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At the Oscars, wins for ‘Moonlight’ and calls for art without borders

“Moonlight” won Best Picture at the 89th Academy Awards, in a ceremony in which presenters and award recipients called for unity and pointed to the strength of diversity in the film industry on its biggest night of the year.

“Moonlight,” which follows the story of a young boy grappling with life as a young, gay, black man growing up in the 1980s in a Miami housing project, won after Warren Beatty and Faye Dunaway mistakenly announced that the award had gone to “La La Land.” Beatty said he had been handed the wrong card. Earlier in the evening, Mahershala Ali became the first Muslim actor to win an Academy Award for his role in “Moonlight.” The film, which was nominated for eight categories total, also won for Best Adapted Screenplay.

“Tonight is proof that art has no borders,” Cheryl Boone Isaacs, president of the Academy of Motion Picture Arts and Sciences, told the audience at the awards, which were hosted by Jimmy Kimmel. “All creative artists around the world are connected by an unbreakable bond that is powerful and permanent.” “Tonight is proof that art has no borders.” — Cheryl Boone Isaacs, president of the Academy of Motion Picture Arts and Sciences

Kimmel, a first-time host of the awards ceremony, said in his opening monologue that although he was “not the man to unite this country… it can be done.” The late-night host suggested that every one of the millions watching the show reach out to someone they disagree with and “have a positive, considerate conversation — not as liberals or conservatives, as Americans.”

Asghar Farhadi, whose film “The Salesman” won the Oscar for Best Foreign Language Film, was absent from the ceremony in protest of President Donald Trump’s executive order barring immigration from seven majority-Muslim countries.

Anousheh Ansari, an Iranian-American engineer, read a statement from Farhadi while accepting the award on his behalf. “I’m sorry I’m not with you tonight,” the statement read. “My absence is out of respect for the people of my country and those of the other six nations who have been disrespected by the inhumane law that bans entry of immigrants into the U.S.”

Filmmaking helps bridge the gaps caused by divisive rhetoric, the statement continued. “Filmmakers can turn their cameras to capture shared human qualities and break stereotypes of various nationalities and religions. They create empathy between us and others, and empathy which we need today more than ever.”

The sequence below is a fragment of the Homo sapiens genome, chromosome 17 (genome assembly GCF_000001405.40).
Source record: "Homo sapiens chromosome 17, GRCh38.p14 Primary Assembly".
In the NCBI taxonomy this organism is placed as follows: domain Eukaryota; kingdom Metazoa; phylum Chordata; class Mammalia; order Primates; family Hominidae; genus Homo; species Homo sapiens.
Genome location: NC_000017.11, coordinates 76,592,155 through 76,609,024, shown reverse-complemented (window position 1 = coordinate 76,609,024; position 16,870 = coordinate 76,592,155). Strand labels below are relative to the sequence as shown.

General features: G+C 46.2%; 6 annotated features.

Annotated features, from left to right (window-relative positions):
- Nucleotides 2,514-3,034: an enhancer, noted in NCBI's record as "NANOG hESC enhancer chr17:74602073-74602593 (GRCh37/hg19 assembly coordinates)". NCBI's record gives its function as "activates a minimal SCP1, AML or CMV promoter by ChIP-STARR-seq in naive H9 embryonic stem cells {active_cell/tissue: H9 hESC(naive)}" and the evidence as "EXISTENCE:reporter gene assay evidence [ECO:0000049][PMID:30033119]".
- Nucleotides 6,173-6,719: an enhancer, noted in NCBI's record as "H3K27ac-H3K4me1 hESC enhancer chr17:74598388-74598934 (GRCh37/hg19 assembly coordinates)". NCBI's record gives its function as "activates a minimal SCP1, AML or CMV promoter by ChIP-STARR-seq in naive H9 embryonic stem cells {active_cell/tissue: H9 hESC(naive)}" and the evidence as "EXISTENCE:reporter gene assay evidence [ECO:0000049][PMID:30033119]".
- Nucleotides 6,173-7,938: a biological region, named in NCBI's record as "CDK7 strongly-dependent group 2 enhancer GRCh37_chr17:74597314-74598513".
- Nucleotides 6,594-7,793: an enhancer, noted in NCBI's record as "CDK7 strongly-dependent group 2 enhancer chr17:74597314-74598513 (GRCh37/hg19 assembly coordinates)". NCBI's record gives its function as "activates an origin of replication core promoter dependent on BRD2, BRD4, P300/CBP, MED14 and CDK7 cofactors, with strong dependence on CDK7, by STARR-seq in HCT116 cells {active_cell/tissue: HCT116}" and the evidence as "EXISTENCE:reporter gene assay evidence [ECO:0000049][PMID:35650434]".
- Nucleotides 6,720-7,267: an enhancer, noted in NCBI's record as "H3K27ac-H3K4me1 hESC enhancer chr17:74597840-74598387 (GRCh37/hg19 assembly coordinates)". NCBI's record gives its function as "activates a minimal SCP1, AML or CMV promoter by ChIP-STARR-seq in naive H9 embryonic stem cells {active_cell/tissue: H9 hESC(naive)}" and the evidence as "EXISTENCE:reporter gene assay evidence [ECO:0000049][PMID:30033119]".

Other presenters and recipients echoed this sentiment and called for unity. While presenting the award for Best Animated Feature Film, Gael Garcia Bernal said that as a Mexican and migrant worker, he was “against any form of wall that wants to separate us.”

“The White Helmets,” a documentary on the humanitarian group of the same name working to save lives amid war in Syria, won the award for Best Documentary, Short Subject. But Raed Al Saleh, head of the White Helmets, was not able to attend the ceremony after Syria revoked his passport, The Guardian reported.

Orlando von Einsiedel, director of the film, read a statement from Saleh. “We’re so grateful that this film has highlighted our work to the world,” the statement said. “I invite anyone who hears me to work on the side of life.”

In an emotional speech to accept the award for Actress in a Supporting Role, Viola Davis, who played the role of Rose Maxson in “Fences,” said the place that holds the most potential for storytelling is “the graveyard.”

“People ask me all the time, what kind of stories do you want to tell, Viola?’ And I say, ‘Exhume those bodies, exhume those stories. The stories of the people who dreamed big and never saw those dreams to fruition. People who fell in love and lost.’”

“La La Land,” which starred Ryan Gosling and Emma Stone as a struggling jazz musician and actor working toward success in Hollywood, picked up several of the 14 awards for which it was nominated, including a win for Emma Stone for Best Actress in a Leading Role, Best Original Score, Best Production Design and Best Director. The film garnered acclaim by some critics even as others criticized it as tone-deaf, including Vogue contributing editor Michelle Ruiz, who said it “falls flat in the diversity department.”

Another standout film from this year: “Hidden Figures,” the story of three black women who helped pioneer NASA’s space program. Octavia Spencer earned a nomination for Actress in a Supporting Role for her portrayal of Dorothy Vaughan, and the film also received nods for Best Picture and Best Adapted Screenplay. Katherine Johnson, real-life inspiration for “Hidden Figures,” joined its lead actors onstage to help present the award for Best Documentary Feature.